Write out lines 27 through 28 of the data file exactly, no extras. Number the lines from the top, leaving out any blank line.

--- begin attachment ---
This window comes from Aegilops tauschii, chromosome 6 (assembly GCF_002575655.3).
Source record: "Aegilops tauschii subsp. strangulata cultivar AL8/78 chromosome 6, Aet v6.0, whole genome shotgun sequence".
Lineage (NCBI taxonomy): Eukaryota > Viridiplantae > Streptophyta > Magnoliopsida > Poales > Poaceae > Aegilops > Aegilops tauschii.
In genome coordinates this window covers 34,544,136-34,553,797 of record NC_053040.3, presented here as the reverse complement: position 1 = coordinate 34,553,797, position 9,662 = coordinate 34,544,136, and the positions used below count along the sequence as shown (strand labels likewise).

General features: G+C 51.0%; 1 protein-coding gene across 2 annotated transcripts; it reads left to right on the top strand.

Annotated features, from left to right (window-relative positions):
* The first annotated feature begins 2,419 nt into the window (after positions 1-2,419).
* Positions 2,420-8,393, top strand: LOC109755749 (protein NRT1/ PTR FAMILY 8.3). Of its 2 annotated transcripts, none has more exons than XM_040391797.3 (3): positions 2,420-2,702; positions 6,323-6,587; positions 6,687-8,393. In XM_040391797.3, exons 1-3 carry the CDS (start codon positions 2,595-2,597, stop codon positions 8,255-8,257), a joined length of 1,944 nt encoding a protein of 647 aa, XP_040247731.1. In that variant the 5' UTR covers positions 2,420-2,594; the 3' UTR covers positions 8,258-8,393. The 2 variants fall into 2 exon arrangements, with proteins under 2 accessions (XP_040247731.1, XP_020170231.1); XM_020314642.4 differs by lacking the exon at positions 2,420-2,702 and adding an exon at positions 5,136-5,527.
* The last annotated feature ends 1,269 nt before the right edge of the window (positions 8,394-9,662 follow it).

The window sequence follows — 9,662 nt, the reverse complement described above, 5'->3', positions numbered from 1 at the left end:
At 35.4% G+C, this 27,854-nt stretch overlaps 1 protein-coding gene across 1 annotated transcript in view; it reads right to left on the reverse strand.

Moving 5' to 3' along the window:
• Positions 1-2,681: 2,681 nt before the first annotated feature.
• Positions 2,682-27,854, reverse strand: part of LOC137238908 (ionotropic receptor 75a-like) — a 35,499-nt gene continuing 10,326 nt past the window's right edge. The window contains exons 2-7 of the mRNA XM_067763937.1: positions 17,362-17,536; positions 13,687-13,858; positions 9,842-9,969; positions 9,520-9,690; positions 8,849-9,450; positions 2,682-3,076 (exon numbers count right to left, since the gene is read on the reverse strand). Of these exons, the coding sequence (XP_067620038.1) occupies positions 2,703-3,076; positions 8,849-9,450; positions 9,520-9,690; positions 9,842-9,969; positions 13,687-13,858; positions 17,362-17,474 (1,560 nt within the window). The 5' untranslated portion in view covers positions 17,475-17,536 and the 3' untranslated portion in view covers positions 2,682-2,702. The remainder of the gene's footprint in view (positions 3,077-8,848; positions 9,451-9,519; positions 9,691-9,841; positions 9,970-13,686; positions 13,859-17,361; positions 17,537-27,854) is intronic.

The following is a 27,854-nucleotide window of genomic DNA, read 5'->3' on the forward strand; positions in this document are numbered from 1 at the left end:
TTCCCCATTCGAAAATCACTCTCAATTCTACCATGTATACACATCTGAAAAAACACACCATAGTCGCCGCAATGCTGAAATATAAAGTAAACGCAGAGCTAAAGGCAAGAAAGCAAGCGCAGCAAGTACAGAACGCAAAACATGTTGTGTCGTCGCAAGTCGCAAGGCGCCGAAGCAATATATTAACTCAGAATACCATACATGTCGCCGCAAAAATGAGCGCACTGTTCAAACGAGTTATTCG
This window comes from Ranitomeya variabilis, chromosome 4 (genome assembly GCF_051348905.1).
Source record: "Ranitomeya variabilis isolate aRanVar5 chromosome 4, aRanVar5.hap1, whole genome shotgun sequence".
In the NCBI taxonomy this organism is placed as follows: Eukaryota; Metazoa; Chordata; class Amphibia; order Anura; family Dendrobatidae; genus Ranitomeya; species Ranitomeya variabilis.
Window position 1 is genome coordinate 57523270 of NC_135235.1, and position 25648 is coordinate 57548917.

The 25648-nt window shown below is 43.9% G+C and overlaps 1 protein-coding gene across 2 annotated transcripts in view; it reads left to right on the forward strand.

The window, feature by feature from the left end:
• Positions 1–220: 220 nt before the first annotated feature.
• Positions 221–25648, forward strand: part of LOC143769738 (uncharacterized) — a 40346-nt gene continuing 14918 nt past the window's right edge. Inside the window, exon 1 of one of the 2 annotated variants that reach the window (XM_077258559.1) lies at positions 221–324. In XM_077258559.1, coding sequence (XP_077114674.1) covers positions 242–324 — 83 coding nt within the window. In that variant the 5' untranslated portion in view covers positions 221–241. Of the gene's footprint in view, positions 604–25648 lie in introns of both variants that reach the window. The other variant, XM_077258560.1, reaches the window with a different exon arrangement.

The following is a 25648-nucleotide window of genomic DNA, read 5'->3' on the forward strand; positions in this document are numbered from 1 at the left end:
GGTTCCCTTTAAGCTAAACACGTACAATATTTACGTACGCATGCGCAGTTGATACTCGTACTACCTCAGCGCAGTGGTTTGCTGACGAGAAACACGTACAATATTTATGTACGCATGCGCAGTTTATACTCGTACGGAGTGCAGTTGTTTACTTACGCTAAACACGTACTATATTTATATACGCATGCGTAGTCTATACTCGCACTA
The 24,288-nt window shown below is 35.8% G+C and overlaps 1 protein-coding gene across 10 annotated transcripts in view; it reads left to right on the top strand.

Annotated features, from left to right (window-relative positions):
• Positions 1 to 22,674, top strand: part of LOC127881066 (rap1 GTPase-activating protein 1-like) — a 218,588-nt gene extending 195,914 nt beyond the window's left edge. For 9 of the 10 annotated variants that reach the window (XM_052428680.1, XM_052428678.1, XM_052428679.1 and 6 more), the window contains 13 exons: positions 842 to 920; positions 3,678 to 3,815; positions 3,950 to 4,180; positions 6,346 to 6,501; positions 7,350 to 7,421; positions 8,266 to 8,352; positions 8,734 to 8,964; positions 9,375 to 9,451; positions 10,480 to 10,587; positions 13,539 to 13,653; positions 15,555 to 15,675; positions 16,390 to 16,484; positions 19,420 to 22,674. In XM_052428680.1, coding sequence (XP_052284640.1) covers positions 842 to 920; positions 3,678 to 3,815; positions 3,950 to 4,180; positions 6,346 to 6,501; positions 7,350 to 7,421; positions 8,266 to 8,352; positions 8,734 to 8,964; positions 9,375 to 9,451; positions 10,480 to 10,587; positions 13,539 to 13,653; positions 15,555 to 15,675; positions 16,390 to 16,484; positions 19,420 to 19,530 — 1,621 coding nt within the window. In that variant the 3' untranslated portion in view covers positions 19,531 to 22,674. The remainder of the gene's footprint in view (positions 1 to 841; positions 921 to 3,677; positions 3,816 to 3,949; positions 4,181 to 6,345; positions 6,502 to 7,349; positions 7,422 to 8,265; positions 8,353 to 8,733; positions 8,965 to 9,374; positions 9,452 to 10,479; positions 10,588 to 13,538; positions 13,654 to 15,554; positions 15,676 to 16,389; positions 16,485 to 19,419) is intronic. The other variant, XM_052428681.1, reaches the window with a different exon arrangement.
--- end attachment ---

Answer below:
The 24,288-nt window shown below is 35.8% G+C and overlaps 1 protein-coding gene across 10 annotated transcripts in view; it reads left to right on the top strand.

Annotated features, from left to right (window-relative positions):